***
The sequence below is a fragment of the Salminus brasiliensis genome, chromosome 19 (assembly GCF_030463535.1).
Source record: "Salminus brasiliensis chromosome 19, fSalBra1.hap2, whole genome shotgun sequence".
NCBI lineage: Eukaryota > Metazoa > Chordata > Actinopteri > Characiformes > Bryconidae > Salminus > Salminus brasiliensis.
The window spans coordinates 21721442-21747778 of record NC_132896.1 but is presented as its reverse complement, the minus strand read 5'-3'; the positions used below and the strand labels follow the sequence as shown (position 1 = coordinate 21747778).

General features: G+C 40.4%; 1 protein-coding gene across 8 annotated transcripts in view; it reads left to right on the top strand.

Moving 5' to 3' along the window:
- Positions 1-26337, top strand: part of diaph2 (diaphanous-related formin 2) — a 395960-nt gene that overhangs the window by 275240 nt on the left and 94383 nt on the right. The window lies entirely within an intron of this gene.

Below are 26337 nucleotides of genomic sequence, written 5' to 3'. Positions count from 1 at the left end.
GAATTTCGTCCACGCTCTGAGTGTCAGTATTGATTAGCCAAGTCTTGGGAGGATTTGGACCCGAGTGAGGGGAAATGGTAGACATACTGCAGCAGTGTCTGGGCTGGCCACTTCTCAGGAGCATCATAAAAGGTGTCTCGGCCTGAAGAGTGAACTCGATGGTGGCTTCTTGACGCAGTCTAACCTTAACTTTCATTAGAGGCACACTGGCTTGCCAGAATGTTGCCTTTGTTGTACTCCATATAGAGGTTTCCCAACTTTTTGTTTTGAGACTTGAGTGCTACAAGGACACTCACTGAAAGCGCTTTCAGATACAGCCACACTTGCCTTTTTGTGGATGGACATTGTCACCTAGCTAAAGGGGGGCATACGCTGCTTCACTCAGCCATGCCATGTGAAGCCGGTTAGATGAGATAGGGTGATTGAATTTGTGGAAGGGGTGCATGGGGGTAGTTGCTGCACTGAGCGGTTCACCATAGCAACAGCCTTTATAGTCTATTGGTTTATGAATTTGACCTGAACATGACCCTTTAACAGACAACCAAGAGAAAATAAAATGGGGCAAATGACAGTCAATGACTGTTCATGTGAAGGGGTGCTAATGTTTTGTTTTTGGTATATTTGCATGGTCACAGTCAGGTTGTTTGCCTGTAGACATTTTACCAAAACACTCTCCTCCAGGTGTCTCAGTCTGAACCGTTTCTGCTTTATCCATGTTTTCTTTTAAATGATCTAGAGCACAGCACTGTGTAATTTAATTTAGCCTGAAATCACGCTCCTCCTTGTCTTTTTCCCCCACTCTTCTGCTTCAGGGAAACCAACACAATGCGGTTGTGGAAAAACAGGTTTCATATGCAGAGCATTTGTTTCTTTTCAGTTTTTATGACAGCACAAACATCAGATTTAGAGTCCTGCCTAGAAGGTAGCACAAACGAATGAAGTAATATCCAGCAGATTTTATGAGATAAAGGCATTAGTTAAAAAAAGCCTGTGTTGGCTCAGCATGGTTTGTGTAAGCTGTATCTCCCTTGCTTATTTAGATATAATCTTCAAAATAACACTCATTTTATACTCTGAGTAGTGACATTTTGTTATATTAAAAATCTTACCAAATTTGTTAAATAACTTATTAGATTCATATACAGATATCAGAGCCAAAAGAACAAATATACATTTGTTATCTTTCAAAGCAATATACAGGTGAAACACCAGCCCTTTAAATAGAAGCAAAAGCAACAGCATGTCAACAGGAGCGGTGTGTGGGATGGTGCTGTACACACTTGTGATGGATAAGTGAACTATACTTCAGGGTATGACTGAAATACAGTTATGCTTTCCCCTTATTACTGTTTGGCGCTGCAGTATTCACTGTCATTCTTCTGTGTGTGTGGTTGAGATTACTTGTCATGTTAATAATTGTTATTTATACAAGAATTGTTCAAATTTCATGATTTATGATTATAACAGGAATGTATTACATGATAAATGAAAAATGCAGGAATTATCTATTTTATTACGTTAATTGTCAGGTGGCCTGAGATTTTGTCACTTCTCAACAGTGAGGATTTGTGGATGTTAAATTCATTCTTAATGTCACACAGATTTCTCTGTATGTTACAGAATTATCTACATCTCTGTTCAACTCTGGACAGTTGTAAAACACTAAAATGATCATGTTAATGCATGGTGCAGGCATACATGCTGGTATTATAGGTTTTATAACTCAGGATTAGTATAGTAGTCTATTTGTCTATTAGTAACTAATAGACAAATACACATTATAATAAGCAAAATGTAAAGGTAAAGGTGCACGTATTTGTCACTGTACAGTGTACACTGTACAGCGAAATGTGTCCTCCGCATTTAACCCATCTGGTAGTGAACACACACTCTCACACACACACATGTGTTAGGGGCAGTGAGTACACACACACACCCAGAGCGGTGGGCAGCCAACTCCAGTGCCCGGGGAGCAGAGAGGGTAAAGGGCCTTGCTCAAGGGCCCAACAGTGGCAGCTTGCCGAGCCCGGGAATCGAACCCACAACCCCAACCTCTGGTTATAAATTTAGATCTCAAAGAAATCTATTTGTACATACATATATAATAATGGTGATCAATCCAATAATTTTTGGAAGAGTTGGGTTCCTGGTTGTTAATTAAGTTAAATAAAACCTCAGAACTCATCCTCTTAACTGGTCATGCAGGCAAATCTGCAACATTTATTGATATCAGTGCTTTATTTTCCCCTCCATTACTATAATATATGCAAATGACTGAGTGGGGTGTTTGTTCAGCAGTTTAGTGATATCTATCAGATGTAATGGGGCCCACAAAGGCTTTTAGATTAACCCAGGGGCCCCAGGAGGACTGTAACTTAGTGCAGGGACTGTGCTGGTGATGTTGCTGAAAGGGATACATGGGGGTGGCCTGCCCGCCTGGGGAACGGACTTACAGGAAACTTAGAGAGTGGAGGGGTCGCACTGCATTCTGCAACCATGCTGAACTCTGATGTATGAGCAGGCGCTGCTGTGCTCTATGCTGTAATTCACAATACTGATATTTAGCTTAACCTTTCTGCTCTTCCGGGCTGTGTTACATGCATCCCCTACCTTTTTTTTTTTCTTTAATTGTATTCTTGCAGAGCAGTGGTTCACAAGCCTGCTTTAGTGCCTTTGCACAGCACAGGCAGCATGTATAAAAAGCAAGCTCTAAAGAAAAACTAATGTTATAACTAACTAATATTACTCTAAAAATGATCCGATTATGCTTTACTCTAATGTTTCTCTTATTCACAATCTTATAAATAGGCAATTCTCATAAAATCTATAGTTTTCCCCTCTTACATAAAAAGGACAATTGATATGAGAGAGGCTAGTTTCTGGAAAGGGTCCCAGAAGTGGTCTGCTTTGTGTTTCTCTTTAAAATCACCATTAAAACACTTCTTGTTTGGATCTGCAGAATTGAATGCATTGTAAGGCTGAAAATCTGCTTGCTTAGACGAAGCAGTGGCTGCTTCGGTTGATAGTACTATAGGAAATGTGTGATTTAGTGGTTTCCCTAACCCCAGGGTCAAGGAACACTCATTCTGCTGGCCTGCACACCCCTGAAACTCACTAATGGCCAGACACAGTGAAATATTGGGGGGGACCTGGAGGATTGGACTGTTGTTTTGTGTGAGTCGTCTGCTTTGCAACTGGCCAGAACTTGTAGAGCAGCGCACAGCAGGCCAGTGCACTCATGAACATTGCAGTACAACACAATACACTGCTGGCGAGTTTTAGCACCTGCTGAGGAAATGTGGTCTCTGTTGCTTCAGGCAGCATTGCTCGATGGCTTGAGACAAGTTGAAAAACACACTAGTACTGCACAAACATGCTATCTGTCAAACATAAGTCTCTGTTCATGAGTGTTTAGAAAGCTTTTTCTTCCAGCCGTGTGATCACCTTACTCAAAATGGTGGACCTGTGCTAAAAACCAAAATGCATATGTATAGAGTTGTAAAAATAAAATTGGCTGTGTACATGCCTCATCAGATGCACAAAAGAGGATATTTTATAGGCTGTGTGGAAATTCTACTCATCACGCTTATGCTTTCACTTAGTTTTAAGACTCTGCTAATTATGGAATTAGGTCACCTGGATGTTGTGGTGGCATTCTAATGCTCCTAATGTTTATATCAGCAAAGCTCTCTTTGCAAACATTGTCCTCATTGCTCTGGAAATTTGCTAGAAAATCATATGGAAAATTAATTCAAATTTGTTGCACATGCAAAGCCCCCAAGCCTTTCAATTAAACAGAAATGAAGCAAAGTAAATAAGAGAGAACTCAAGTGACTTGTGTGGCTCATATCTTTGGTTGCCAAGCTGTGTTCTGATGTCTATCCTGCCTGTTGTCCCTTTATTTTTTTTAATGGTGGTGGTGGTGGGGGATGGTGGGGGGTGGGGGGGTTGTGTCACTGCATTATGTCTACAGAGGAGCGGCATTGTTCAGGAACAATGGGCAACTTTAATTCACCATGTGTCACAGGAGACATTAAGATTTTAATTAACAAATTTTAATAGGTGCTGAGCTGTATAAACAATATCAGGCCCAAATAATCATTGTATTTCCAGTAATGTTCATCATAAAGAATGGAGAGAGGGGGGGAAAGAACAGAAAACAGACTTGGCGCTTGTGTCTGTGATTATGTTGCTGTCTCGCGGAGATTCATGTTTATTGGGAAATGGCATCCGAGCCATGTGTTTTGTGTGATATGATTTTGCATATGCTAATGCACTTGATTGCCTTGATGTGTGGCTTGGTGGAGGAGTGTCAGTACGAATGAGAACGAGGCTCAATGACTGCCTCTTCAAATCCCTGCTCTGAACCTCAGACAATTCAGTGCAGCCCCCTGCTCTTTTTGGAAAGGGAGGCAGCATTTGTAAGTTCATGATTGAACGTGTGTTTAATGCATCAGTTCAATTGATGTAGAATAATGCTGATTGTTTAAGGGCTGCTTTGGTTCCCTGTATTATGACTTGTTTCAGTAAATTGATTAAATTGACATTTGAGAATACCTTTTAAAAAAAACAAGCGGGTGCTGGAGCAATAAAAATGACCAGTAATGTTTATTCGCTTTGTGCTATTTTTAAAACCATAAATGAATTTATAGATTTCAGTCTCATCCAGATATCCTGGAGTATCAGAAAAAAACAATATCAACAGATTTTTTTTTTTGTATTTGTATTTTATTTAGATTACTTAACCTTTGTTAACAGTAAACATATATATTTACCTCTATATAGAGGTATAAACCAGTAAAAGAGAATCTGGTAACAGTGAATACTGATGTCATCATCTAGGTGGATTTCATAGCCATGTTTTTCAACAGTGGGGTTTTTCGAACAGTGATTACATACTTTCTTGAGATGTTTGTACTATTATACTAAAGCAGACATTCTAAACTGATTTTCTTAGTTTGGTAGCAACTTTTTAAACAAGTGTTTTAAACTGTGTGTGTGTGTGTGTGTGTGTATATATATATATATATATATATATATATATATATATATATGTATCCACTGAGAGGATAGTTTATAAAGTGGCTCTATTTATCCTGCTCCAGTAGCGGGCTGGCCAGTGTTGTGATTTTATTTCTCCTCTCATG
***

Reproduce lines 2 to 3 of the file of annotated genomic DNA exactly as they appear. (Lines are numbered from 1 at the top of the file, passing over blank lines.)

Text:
Source record: "Salminus brasiliensis chromosome 19, fSalBra1.hap2, whole genome shotgun sequence".
NCBI lineage: Eukaryota > Metazoa > Chordata > Actinopteri > Characiformes > Bryconidae > Salminus > Salminus brasiliensis.